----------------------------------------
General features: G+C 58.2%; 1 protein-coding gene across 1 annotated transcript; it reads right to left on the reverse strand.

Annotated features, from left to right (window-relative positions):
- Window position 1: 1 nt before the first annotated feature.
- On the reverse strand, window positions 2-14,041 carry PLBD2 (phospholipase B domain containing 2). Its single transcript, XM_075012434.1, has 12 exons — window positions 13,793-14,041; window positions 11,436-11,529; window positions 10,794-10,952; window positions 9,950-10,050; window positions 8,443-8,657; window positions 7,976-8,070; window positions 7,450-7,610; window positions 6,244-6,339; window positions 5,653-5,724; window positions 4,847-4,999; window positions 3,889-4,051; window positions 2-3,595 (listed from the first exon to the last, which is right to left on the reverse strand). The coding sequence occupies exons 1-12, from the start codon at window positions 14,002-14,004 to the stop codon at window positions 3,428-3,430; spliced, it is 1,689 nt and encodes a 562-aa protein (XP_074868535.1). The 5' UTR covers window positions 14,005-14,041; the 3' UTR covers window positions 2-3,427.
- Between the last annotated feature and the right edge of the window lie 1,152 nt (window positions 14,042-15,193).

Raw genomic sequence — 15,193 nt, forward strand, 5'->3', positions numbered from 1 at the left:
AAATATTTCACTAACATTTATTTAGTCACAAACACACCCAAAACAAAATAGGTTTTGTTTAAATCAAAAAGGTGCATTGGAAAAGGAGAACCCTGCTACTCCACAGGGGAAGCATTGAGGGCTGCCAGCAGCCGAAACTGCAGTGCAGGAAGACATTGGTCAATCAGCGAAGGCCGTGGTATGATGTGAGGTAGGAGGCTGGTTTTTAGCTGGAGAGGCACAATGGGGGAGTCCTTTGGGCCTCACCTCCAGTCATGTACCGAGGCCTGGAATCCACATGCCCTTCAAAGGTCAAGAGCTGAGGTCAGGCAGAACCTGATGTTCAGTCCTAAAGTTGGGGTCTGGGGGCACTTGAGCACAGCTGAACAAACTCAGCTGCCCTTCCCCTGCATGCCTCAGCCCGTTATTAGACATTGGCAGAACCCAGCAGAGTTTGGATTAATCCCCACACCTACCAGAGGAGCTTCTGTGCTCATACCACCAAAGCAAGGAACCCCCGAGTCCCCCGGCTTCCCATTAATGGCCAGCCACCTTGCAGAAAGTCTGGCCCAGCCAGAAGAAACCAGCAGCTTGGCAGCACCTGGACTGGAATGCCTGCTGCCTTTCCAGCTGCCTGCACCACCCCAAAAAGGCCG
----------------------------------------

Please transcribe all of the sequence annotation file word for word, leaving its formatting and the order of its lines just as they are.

General features: G+C 58.2%; 1 protein-coding gene across 1 annotated transcript; it reads right to left on the reverse strand.

Annotated features, from left to right (window-relative positions):
- Window position 1: 1 nt before the first annotated feature.
- On the reverse strand, window positions 2-14,041 carry PLBD2 (phospholipase B domain containing 2). Its single transcript, XM_075012434.1, has 12 exons — window positions 13,793-14,041; window positions 11,436-11,529; window positions 10,794-10,952; window positions 9,950-10,050; window positions 8,443-8,657; window positions 7,976-8,070; window positions 7,450-7,610; window positions 6,244-6,339; window positions 5,653-5,724; window positions 4,847-4,999; window positions 3,889-4,051; window positions 2-3,595 (listed from the first exon to the last, which is right to left on the reverse strand). The coding sequence occupies exons 1-12, from the start codon at window positions 14,002-14,004 to the stop codon at window positions 3,428-3,430; spliced, it is 1,689 nt and encodes a 562-aa protein (XP_074868535.1). The 5' UTR covers window positions 14,005-14,041; the 3' UTR covers window positions 2-3,427.
- Between the last annotated feature and the right edge of the window lie 1,152 nt (window positions 14,042-15,193).

Raw genomic sequence — 15,193 nt, forward strand, 5'->3', positions numbered from 1 at the left:
AAATATTTCACTAACATTTATTTAGTCACAAACACACCCAAAACAAAATAGGTTTTGTTTAAATCAAAAAGGTGCATTGGAAAAGGAGAACCCTGCTACTCCACAGGGGAAGCATTGAGGGCTGCCAGCAGCCGAAACTGCAGTGCAGGAAGACATTGGTCAATCAGCGAAGGCCGTGGTATGATGTGAGGTAGGAGGCTGGTTTTTAGCTGGAGAGGCACAATGGGGGAGTCCTTTGGGCCTCACCTCCAGTCATGTACCGAGGCCTGGAATCCACATGCCCTTCAAAGGTCAAGAGCTGAGGTCAGGCAGAACCTGATGTTCAGTCCTAAAGTTGGGGTCTGGGGGCACTTGAGCACAGCTGAACAAACTCAGCTGCCCTTCCCCTGCATGCCTCAGCCCGTTATTAGACATTGGCAGAACCCAGCAGAGTTTGGATTAATCCCCACACCTACCAGAGGAGCTTCTGTGCTCATACCACCAAAGCAAGGAACCCCCGAGTCCCCCGGCTTCCCATTAATGGCCAGCCACCTTGCAGAAAGTCTGGCCCAGCCAGAAGAAACCAGCAGCTTGGCAGCACCTGGACTGGAATGCCTGCTGCCTTTCCAGCTGCCTGCACCACCCCAAAAAGGCCG